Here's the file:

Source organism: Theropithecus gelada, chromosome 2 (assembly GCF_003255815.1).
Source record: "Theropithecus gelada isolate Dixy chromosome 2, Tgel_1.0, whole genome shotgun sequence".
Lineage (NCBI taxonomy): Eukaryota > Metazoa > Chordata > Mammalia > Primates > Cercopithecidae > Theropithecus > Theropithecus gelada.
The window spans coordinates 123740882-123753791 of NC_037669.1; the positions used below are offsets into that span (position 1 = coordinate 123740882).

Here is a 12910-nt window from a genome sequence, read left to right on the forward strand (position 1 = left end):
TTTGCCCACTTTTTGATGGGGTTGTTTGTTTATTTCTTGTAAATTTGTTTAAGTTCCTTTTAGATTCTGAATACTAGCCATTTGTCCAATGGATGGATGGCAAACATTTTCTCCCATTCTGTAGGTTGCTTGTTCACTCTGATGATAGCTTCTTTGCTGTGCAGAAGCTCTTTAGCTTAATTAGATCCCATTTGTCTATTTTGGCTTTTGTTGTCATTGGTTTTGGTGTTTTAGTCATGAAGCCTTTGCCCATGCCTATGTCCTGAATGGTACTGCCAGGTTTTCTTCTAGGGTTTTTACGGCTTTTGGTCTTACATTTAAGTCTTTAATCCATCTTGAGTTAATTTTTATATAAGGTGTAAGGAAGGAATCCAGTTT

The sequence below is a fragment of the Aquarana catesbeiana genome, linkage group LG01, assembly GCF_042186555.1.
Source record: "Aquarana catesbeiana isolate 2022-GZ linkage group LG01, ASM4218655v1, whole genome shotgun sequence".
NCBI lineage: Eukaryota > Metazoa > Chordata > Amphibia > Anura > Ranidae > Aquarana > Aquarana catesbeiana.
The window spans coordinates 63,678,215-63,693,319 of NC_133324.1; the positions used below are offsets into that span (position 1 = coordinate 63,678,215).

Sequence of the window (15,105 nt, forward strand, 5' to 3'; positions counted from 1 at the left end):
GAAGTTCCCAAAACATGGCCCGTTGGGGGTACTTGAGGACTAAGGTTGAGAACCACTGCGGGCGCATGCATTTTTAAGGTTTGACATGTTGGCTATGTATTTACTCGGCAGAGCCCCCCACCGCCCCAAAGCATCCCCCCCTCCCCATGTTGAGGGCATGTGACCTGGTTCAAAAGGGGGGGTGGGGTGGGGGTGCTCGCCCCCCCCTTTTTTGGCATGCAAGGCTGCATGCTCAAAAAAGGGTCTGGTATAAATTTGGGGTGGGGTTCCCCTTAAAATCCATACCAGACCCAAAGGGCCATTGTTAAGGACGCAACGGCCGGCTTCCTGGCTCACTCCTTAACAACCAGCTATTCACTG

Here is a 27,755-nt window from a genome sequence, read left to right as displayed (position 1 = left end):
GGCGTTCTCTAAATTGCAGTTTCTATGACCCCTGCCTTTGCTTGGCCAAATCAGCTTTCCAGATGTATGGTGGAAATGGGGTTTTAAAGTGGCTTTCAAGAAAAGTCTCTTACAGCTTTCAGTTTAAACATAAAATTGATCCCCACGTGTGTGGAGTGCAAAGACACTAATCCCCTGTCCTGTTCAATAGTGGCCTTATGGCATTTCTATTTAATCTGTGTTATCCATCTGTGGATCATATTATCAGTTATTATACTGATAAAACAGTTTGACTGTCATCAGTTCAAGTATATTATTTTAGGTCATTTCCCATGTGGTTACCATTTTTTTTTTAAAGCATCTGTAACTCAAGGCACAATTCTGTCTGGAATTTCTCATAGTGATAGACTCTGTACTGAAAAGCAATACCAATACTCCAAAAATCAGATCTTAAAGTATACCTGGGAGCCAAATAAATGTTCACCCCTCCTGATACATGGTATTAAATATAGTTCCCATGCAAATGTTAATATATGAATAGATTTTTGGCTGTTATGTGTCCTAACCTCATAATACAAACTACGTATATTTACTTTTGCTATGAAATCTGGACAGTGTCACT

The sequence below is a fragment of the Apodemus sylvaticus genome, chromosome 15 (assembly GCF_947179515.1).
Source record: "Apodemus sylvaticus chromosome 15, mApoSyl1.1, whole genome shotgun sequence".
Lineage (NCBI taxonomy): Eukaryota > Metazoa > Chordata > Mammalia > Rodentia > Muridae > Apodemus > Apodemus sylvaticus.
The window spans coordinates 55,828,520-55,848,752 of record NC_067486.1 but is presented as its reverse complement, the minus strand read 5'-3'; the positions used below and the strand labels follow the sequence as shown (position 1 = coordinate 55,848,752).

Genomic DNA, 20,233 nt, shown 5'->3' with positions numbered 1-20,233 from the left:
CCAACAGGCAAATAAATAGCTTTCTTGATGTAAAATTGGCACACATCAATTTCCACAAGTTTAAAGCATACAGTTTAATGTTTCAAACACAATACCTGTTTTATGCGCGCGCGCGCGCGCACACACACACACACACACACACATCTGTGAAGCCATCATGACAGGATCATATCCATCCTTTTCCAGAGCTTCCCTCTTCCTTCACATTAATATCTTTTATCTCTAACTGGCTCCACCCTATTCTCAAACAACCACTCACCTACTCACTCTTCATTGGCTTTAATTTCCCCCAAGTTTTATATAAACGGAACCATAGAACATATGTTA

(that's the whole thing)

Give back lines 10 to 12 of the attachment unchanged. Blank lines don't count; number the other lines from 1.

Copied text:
The window spans coordinates 63,678,215-63,693,319 of NC_133324.1; the positions used below are offsets into that span (position 1 = coordinate 63,678,215).

Sequence of the window (15,105 nt, forward strand, 5' to 3'; positions counted from 1 at the left end):
GAAGTTCCCAAAACATGGCCCGTTGGGGGTACTTGAGGACTAAGGTTGAGAACCACTGCGGGCGCATGCATTTTTAAGGTTTGACATGTTGGCTATGTATTTACTCGGCAGAGCCCCCCACCGCCCCAAAGCATCCCCCCCTCCCCATGTTGAGGGCATGTGACCTGGTTCAAAAGGGGGGGTGGGGTGGGGGTGCTCGCCCCCCCCTTTTTTGGCATGCAAGGCTGCATGCTCAAAAAAGGGTCTGGTATAAATTTGGGGTGGGGTTCCCCTTAAAATCCATACCAGACCCAAAGGGCCATTGTTAAGGACGCAACGGCCGGCTTCCTGGCTCACTCCTTAACAACCAGCTATTCACTG